Artists Ong Pei Yee and Hana Tan ruminate on childhood memories and cultures in their latest show 'Two Tales'

The fine arts graduates set out on a transcendent journey through identity and cultural hybridity in this joint exhibition.

The Possibility of Rock Paper Scissors by Ong (All photos: Two Tales/Rissim Contemporary)

Within the walls of the Two Tales exhibition at Rissim Contemporary in Bangsar, Kuala Lumpur, visitors are invited to embark on a profound journey through the corridors of memory, where the echoes of childhood resonate with poignant clarity. Each stroke of the paintbrush, each contour of the figure serve as a vessel for artists Ong Pei Yee and Hana Tan’s recollections and bring to life moments frozen in time.

Ong’s series serves as a poignant reflection on the passage of time and the enduring influence of childhood experiences. Delving into the recesses of memory, she contemplates the simplicity and joy of childhood games. From the playful melodies of lat tali lat to the strategic dance of rock, paper, scissors, she revisits these timeless rituals and explores the profound impact they have had on her personal growth.

Through her generous use of close-ups of hands and feet as well as plastic chairs, the bronze prize winner of the UOB Painting of the Year (2022) in the Emerging Artist Category captures the surreal and fragmented nature of nostalgia, inviting viewers to ponder the essence of childhood innocence through not-so-rose-coloured glasses.

“When encountering adulthood, I often find myself reflecting on memories of my younger days, which were simple and carefree. Observing the simplicity of childhood, I feel a sense of relaxation and happiness. Drawing inspiration from the games we played as children, I decided to focus my paintings on primary colours, particularly red, blue and yellow,” she ruminates.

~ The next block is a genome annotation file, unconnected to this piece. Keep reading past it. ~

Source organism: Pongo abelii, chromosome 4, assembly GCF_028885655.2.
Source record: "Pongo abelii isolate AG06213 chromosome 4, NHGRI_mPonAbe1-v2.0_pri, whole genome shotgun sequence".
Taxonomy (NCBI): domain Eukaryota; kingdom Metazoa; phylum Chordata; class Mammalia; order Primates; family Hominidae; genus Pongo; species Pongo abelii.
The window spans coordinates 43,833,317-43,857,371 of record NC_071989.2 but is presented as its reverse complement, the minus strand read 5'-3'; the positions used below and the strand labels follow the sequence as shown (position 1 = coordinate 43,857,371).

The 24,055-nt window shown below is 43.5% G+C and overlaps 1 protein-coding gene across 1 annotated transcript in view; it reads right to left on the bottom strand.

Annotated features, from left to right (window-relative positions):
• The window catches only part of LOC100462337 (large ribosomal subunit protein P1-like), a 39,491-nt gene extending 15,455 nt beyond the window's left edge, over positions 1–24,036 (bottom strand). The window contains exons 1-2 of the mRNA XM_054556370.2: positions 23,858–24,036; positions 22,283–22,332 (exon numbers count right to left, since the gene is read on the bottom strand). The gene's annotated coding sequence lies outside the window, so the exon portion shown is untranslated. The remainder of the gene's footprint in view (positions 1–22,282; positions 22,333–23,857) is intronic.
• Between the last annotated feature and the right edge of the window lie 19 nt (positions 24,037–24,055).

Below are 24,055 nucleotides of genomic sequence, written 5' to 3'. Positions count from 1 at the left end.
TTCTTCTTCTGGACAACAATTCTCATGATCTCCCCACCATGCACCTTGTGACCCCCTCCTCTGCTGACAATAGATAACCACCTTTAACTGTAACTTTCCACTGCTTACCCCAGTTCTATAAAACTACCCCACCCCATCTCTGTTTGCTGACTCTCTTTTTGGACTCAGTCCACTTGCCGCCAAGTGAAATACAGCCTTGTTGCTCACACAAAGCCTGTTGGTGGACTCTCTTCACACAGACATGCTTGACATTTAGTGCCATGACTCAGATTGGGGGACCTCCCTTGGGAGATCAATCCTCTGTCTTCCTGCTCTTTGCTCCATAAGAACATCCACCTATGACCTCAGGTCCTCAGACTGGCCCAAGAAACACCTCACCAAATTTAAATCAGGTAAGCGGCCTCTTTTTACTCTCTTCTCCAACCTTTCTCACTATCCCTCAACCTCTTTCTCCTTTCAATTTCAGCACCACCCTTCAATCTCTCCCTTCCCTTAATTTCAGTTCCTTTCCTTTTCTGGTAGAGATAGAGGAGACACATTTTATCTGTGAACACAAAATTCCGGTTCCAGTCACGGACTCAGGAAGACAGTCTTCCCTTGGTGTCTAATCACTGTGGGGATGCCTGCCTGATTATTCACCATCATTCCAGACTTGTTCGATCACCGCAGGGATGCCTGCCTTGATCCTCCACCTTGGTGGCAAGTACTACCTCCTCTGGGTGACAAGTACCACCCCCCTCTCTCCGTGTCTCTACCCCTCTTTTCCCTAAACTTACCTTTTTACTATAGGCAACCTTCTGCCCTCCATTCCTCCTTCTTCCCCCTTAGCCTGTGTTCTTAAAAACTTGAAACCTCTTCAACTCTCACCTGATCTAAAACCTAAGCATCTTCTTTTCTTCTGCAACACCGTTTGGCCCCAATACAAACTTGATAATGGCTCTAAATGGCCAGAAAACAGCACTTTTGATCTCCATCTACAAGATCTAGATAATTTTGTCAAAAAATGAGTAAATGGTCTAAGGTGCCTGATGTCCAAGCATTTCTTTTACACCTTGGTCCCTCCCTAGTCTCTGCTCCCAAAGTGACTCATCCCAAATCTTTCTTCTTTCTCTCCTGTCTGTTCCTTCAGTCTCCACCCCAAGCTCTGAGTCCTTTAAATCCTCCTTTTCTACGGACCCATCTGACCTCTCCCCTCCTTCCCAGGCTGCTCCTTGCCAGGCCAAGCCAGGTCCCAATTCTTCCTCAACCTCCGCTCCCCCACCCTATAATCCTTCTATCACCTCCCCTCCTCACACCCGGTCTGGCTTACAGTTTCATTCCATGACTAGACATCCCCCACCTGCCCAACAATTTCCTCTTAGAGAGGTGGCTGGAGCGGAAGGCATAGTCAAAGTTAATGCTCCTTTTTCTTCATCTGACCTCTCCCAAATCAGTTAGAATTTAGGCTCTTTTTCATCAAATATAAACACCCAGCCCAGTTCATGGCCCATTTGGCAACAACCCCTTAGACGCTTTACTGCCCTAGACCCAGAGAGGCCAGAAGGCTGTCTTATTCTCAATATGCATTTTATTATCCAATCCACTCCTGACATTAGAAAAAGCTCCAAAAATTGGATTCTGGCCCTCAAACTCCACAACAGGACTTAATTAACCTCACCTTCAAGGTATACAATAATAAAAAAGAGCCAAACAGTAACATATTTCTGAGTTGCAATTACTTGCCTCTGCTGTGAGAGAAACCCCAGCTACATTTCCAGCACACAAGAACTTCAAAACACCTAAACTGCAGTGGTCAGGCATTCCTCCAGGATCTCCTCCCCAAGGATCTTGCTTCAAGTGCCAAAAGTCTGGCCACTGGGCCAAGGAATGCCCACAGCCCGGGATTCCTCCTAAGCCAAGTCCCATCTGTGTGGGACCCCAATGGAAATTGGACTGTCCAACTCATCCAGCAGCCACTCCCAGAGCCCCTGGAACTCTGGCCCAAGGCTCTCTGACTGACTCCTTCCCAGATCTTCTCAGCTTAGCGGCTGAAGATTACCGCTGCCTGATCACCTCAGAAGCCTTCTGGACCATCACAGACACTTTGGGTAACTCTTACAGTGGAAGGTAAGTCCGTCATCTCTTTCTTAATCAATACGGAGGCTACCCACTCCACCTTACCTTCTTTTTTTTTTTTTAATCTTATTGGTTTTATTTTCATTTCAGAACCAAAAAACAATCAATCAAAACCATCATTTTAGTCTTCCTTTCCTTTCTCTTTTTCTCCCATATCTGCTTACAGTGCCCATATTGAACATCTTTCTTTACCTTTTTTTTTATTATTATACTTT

She deliberately shows only cropped images of her subjects to allow viewers space for imagination. “I hope this series of artworks encourage reflection on life and prompt reminiscence of childhood memories. Perhaps viewers will question if the life they live now is what they imagined in the past.”


In 'Infinity Repeating', Tan juxtaposes traditional movement with contemporary domestic settings

In contrast, Tan’s series transports viewers to the liminal space of cultural hybridity and identity. Drawing from her own journey as a former tribe dancer, she intertwines traditional movement with contemporary domestic settings, challenging stereotypes and redefining the boundaries of cultural expression.

“I grew up in a place where traditional dances, rituals and beliefs were still practised. I began performing on stage at the age of four, with my mother’s unwavering support. She always signed me up for performances and competitions related to our culture. These experiences, from intricate hand movements to the nuances of body language during performances, as well as the details of costumes and stage lighting, greatly influence my approach to painting,” shares the artist, who lives and works between her hometown in Beaufort, Sabah, and Klang, Selangor.